Catholic group to release all records from B.C. and Saskatchewan residential schools

Catholic group to release all records from B.C. and Saskatchewan residential schools-Milenio Stadium-Canada
Two hundred and fifteen lights are placed on the lawn outside the former Kamloops Indian Residential School on June 13 in honour of the children who never returned home. (THE CANADIAN PRESS/Jonathan Hayward)

The Catholic religious order that operated residential schools in Saskatchewan and British Columbia where hundreds of unmarked graves have been found says it will disclose all historical documents in its possession.

Saskatoon Catholic cathedral covered with paint after discovery of 751 unmarked graves

The Missionary of Oblates of Mary Immaculate operated 48 schools, including the Marieval Indian Residential School in the Cowessess First Nation in Saskatchewan and the Kamloops Indian Residential School in B.C.

On Thursday, the Cowessess First Nation announced the preliminary discovery of 751 unmarked graves at the former Marieval Indian Residential School.

The Tk’emlups te Secwepemc First Nation said last month a preliminary scan had detected the remains of an estimated 215 children near the former residential school in Kamloops.

The news sparked public outcry for full transparency from clergy involved in the residential school system.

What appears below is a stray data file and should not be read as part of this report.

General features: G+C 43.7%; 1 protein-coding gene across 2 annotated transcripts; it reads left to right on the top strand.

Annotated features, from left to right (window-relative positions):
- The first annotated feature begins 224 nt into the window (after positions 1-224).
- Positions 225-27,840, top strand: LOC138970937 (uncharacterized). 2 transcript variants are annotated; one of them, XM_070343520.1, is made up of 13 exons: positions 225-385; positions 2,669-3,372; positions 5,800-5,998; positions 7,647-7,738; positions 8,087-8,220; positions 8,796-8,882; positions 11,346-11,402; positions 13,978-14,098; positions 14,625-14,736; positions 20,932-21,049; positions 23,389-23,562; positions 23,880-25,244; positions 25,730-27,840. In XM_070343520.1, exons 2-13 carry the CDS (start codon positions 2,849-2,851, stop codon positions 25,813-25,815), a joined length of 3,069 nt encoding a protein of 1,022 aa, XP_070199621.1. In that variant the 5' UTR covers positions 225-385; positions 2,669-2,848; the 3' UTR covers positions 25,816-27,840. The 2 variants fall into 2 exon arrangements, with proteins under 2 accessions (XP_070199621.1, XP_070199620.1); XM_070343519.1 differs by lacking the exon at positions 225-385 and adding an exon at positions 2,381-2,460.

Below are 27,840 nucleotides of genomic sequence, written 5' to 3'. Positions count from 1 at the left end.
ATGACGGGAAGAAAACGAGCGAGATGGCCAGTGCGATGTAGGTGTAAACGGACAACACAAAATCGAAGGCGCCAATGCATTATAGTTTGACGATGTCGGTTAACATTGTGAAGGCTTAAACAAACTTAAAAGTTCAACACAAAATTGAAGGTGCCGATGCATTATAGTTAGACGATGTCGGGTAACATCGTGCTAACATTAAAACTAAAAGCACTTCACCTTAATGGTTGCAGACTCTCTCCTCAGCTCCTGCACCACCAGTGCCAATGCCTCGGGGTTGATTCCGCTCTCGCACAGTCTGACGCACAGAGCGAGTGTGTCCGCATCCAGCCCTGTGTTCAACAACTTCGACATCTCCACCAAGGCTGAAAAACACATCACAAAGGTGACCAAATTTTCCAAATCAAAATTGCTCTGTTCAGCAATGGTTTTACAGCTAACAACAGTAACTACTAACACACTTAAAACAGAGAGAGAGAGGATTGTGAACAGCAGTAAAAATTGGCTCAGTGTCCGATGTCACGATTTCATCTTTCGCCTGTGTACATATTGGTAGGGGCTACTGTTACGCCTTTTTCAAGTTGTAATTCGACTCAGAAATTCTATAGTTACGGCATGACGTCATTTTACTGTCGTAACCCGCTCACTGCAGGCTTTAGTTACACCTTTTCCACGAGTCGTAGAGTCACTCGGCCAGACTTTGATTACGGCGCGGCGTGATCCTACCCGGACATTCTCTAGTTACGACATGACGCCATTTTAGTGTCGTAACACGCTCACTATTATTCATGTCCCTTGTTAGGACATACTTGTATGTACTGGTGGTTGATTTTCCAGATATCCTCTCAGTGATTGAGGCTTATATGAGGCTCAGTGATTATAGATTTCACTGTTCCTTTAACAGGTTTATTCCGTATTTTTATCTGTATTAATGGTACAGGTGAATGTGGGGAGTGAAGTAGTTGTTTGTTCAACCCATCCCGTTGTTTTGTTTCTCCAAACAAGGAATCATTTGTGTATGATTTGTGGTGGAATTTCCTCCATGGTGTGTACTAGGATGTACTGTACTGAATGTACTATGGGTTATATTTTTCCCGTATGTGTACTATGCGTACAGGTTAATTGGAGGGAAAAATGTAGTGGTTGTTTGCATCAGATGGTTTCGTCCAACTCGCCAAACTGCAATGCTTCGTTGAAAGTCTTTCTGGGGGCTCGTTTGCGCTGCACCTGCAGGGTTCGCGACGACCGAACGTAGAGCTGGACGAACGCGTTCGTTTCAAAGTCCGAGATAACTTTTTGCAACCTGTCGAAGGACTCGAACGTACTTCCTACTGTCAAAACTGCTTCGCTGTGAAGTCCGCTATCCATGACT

The religious group had previously said it would release records pertaining to the institution in Kamloops, but Thursday’s statement marked a “formal committal” to disclose records from all schools with which it was involved.

“We remain deeply sorry for our involvement in residential schools and the harms they brought to Indigenous peoples and communities,” said a statement.

Indigenous leaders and others have been calling for the release of all documents related to residential schools.

In the statement, the oblates said they have worked to make historical documents available through universities, archives and the Truth and Reconciliation Commission.

They said the work is not complete because of complications with provincial and national privacy laws. They asked for guidance from organizations familiar with those laws.

“We further acknowledge that delays can cause ongoing distrust, distress and trauma to Indigenous peoples across British Columbia, Saskatchewan and the rest of the country,” the statement said.

The oblates said they won’t block access to historical documents they have. They also committed to seeking guidance from First Nations and governments.

“We will work with bishops and other leaders in the Catholic Church to support full truth in these matters.”


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